Review: Blackbird (Pinchback Productions)

A dark love story of codependency and drug use takes centre stage in Blackbird at Toronto’s Hub14 Theatre

When I first heard that Blackbird was being staged here in Toronto, I became quite excited. Granted I did mistake playwright Adam Rapp with his brother Anthony Rapp who everyone knows as Mark from RENT. Though the comparison isn’t too far off. Unlike RENT, Blackbird is not filled with music and nostalgic, happy moments. There is no La Vie Boheme or Tango Maureen. However, there is drug use aplenty — heroin to be exact, it is Christmas Eve in New York City, and cutting through all of that is love.

This two hour production takes place in a small studio theatre, the Hub14 at Queen and Bathurst. The venue does wonders for setting the scene. It’s a cozy space: single room, limited seating (be sure to sit close to the front for an unobstructed view), with a gutted ceiling and exposed wiring that gives the place a ramshackle feeling. A run-down apartment for the dystopian love story of Baylis (Eric Regimbald), a Gulf War veteran seeking refuge in the needle; and Froggy (Alona Metzer), a young stripper turned junkie, to play out.

I warn you now, do not kid yourself when going to see this production — you will not feel good about yourself when you leave. You won’t be comfortable, you won’t be happy. You will feel morose and if you allow the performance to sink in and stay with you, settle in all sticky like into the dark nooks and crannies of your mind, you will feel raw, you may even shed a few tears, you will be left speechless. That being said, do see this show.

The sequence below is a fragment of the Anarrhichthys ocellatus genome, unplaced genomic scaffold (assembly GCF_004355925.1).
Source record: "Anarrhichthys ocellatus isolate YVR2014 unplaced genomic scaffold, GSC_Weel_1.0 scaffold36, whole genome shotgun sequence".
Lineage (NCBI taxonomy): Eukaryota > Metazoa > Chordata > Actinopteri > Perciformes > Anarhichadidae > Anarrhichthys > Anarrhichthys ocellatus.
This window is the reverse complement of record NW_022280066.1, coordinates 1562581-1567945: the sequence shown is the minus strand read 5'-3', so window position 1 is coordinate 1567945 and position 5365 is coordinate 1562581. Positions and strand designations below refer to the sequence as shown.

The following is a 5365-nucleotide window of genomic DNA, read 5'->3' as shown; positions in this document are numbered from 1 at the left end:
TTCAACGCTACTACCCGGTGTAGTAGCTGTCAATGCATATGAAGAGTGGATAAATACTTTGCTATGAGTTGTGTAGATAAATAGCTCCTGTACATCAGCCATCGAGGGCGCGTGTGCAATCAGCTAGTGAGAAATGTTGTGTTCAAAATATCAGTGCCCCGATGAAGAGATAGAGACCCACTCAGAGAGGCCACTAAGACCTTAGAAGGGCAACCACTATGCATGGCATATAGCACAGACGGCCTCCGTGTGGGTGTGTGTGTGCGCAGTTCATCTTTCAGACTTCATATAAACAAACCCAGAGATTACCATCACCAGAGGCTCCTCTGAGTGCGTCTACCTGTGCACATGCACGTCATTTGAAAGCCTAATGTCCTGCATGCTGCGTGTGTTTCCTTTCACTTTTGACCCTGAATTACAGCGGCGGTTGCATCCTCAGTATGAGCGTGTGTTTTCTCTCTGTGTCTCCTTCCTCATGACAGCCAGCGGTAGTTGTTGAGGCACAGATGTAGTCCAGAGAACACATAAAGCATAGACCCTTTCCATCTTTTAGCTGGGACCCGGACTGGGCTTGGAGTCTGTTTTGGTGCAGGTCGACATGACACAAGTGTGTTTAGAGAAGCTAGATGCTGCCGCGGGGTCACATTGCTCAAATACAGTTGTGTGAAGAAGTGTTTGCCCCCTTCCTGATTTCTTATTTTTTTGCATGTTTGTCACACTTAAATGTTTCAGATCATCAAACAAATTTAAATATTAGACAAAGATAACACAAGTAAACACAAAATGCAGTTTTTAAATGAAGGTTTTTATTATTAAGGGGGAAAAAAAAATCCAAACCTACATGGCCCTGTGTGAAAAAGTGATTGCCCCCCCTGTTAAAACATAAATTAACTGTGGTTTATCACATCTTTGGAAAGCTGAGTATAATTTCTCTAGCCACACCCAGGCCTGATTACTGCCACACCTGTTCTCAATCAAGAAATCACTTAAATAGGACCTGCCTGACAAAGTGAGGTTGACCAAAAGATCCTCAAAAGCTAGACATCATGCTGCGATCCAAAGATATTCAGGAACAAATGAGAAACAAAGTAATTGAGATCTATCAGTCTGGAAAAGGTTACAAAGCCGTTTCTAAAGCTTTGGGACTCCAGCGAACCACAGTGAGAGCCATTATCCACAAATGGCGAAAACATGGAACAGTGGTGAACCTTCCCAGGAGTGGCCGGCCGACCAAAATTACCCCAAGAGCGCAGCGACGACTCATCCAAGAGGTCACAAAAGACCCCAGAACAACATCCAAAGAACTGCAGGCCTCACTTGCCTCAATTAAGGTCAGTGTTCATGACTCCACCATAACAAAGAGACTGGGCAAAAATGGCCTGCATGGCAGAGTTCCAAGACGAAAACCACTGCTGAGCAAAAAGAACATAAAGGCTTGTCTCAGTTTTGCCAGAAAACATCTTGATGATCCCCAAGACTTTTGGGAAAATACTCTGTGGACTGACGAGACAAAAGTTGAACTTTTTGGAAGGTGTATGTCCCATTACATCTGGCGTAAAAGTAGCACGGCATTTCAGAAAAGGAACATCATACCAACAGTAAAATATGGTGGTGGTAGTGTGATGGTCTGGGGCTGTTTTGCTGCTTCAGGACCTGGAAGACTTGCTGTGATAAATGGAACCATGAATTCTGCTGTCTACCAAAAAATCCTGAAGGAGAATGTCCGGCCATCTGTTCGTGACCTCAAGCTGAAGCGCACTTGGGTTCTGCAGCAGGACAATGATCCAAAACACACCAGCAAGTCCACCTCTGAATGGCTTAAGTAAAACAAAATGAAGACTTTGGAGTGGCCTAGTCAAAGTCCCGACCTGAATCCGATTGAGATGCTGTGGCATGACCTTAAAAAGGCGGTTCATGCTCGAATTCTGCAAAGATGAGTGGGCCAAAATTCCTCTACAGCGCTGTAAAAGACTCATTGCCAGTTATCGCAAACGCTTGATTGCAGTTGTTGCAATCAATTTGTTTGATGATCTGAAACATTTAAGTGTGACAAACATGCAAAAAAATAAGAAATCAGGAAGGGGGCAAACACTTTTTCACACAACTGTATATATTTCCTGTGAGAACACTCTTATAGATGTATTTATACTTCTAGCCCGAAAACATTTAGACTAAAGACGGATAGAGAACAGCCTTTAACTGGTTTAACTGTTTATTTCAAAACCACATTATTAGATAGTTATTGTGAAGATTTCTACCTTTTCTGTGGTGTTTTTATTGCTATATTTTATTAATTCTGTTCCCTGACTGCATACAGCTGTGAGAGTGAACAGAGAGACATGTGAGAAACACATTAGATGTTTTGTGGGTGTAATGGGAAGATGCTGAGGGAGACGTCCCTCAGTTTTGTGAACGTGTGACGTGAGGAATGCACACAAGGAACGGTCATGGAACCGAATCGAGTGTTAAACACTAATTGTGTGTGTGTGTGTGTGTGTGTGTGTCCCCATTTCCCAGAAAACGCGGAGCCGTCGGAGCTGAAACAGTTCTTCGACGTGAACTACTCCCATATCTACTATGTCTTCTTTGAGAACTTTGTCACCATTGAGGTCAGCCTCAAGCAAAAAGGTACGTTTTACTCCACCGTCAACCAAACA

See it so that it can move you in all its uncomfortable ways. Most of all, see it so you can witness the remarkable performances from Regimbald and Metzer who go there and stay there for the two hour duration, who are fearless in baring these characters’ souls while living out the downright darkest and worst days of these characters’ lives — from Baylis’ incontinence to Froggy’s bed wetting for attention.

At first it’s jarring, but that’s bound to happen. Right off the top, you’re taken aback from the number of times you hear variations of “fuck”, “fuckface”, and “dickless” within the first bits of dialogue but then you throw those barriers aside and keep pace. Then you’re struck again when you see the depths of these two characters and how they wound up in this situation. The pained dichotomy of Froggy offering a blowjob and then asking for crayons because she wants to colour.  

And as strong and powerful as Regimbald’s portrayal was, it was Metzer’s Froggy that captured me. Her rich girl turned stripper turned junkie lifestyle and the way it mirrors how young and naive she really is. All of it punctuated with a perverted innocence.

My one little pebble in the shoe quibble I had with this production was the audio cues. The music and sound effects came off too abrupt and loud for my tastes. Footsteps up the stairs sounded more like heavy knocking at the door and for a while I couldn’t tell that the blackbird at the window was actually a bird. A few tweaks to make the sound more seamless would do wonders.

I don’t need to say much more except to offer a well-warranted nod to director TJ Chelsea on a great directorial debut with Blackbird. This is the joy of small theatre — in allowing a challenge such as this to not only be met but take flight.

Details:

  • Blackbird is playing at the Hub14 Theatre (14 Markham Street).
  • Performances run March 21-23 at 8 pm.
  • Tickets are $10 in advance, $12 for students, and $15 at the door.
  • Tickets can be purchased in advance online.

Photo of Eric Regimbald and Alona Metzer by Paul Dudar.